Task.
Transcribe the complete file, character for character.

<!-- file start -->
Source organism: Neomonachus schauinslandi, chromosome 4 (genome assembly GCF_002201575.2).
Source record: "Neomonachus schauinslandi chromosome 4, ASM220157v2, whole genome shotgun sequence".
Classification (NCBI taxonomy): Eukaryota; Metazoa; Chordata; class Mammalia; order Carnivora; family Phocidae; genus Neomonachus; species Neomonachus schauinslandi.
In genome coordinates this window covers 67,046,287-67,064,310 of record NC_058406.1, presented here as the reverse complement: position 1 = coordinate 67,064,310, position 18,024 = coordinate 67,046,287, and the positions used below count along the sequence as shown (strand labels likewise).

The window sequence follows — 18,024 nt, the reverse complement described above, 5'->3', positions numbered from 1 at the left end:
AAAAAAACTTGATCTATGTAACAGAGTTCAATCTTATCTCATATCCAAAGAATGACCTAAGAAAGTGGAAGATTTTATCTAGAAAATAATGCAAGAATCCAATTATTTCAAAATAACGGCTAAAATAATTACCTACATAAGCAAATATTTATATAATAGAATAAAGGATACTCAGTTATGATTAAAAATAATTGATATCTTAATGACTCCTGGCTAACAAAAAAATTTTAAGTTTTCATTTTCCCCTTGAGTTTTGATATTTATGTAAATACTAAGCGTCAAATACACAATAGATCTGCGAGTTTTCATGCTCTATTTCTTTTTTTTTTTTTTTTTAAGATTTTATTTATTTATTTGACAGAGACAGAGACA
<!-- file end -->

Source organism: Neomonachus schauinslandi, chromosome 4 (genome assembly GCF_002201575.2).
Source record: "Neomonachus schauinslandi chromosome 4, ASM220157v2, whole genome shotgun sequence".
Classification (NCBI taxonomy): Eukaryota; Metazoa; Chordata; class Mammalia; order Carnivora; family Phocidae; genus Neomonachus; species Neomonachus schauinslandi.
In genome coordinates this window covers 67,046,287-67,064,310 of record NC_058406.1, presented here as the reverse complement: position 1 = coordinate 67,064,310, position 18,024 = coordinate 67,046,287, and the positions used below count along the sequence as shown (strand labels likewise).

The window sequence follows — 18,024 nt, the reverse complement described above, 5'->3', positions numbered from 1 at the left end:
AAAAAAACTTGATCTATGTAACAGAGTTCAATCTTATCTCATATCCAAAGAATGACCTAAGAAAGTGGAAGATTTTATCTAGAAAATAATGCAAGAATCCAATTATTTCAAAATAACGGCTAAAATAATTACCTACATAAGCAAATATTTATATAATAGAATAAAGGATACTCAGTTATGATTAAAAATAATTGATATCTTAATGACTCCTGGCTAACAAAAAAATTTTAAGTTTTCATTTTCCCCTTGAGTTTTGATATTTATGTAAATACTAAGCGTCAAATACACAATAGATCTGCGAGTTTTCATGCTCTATTTCTTTTTTTTTTTTTTTTTAAGATTTTATTTATTTATTTGACAGAGACAGAGACA